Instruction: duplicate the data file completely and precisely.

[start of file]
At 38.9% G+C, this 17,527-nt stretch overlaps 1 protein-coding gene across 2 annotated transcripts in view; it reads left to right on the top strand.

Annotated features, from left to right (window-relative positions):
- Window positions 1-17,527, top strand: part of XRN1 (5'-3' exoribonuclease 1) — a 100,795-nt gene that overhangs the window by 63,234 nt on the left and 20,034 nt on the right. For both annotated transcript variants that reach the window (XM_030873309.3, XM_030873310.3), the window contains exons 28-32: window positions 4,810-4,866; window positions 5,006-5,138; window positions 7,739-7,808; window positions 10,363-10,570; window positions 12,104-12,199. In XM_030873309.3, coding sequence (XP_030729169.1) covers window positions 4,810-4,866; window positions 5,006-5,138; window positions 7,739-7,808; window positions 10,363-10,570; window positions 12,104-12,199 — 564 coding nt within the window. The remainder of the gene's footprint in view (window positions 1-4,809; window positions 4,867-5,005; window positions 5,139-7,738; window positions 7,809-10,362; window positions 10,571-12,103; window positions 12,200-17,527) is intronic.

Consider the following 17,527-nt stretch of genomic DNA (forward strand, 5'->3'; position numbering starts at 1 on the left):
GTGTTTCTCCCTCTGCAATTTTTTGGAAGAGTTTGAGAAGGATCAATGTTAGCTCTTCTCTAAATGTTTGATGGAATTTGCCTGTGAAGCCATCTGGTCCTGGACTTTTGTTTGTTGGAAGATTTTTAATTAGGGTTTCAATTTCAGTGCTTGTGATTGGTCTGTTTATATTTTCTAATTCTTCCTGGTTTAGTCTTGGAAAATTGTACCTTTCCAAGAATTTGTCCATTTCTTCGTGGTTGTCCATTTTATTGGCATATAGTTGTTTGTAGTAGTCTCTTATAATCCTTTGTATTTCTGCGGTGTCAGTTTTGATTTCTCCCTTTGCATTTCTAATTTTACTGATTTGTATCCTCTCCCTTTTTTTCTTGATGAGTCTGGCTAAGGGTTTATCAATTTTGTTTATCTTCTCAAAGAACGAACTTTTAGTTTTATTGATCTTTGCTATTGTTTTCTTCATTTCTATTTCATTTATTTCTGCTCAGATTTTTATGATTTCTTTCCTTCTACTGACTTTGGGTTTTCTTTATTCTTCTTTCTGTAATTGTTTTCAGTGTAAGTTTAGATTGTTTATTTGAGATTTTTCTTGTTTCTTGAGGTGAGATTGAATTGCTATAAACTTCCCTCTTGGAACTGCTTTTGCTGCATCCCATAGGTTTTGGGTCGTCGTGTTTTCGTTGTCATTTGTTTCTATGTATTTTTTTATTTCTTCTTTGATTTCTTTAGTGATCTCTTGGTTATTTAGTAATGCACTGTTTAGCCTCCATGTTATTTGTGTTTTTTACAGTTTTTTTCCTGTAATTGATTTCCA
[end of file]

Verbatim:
At 38.9% G+C, this 17,527-nt stretch overlaps 1 protein-coding gene across 2 annotated transcripts in view; it reads left to right on the top strand.

Annotated features, from left to right (window-relative positions):
- Window positions 1-17,527, top strand: part of XRN1 (5'-3' exoribonuclease 1) — a 100,795-nt gene that overhangs the window by 63,234 nt on the left and 20,034 nt on the right. For both annotated transcript variants that reach the window (XM_030873309.3, XM_030873310.3), the window contains exons 28-32: window positions 4,810-4,866; window positions 5,006-5,138; window positions 7,739-7,808; window positions 10,363-10,570; window positions 12,104-12,199. In XM_030873309.3, coding sequence (XP_030729169.1) covers window positions 4,810-4,866; window positions 5,006-5,138; window positions 7,739-7,808; window positions 10,363-10,570; window positions 12,104-12,199 — 564 coding nt within the window. The remainder of the gene's footprint in view (window positions 1-4,809; window positions 4,867-5,005; window positions 5,139-7,738; window positions 7,809-10,362; window positions 10,571-12,103; window positions 12,200-17,527) is intronic.

Consider the following 17,527-nt stretch of genomic DNA (forward strand, 5'->3'; position numbering starts at 1 on the left):
GTGTTTCTCCCTCTGCAATTTTTTGGAAGAGTTTGAGAAGGATCAATGTTAGCTCTTCTCTAAATGTTTGATGGAATTTGCCTGTGAAGCCATCTGGTCCTGGACTTTTGTTTGTTGGAAGATTTTTAATTAGGGTTTCAATTTCAGTGCTTGTGATTGGTCTGTTTATATTTTCTAATTCTTCCTGGTTTAGTCTTGGAAAATTGTACCTTTCCAAGAATTTGTCCATTTCTTCGTGGTTGTCCATTTTATTGGCATATAGTTGTTTGTAGTAGTCTCTTATAATCCTTTGTATTTCTGCGGTGTCAGTTTTGATTTCTCCCTTTGCATTTCTAATTTTACTGATTTGTATCCTCTCCCTTTTTTTCTTGATGAGTCTGGCTAAGGGTTTATCAATTTTGTTTATCTTCTCAAAGAACGAACTTTTAGTTTTATTGATCTTTGCTATTGTTTTCTTCATTTCTATTTCATTTATTTCTGCTCAGATTTTTATGATTTCTTTCCTTCTACTGACTTTGGGTTTTCTTTATTCTTCTTTCTGTAATTGTTTTCAGTGTAAGTTTAGATTGTTTATTTGAGATTTTTCTTGTTTCTTGAGGTGAGATTGAATTGCTATAAACTTCCCTCTTGGAACTGCTTTTGCTGCATCCCATAGGTTTTGGGTCGTCGTGTTTTCGTTGTCATTTGTTTCTATGTATTTTTTTATTTCTTCTTTGATTTCTTTAGTGATCTCTTGGTTATTTAGTAATGCACTGTTTAGCCTCCATGTTATTTGTGTTTTTTACAGTTTTTTTCCTGTAATTGATTTCCA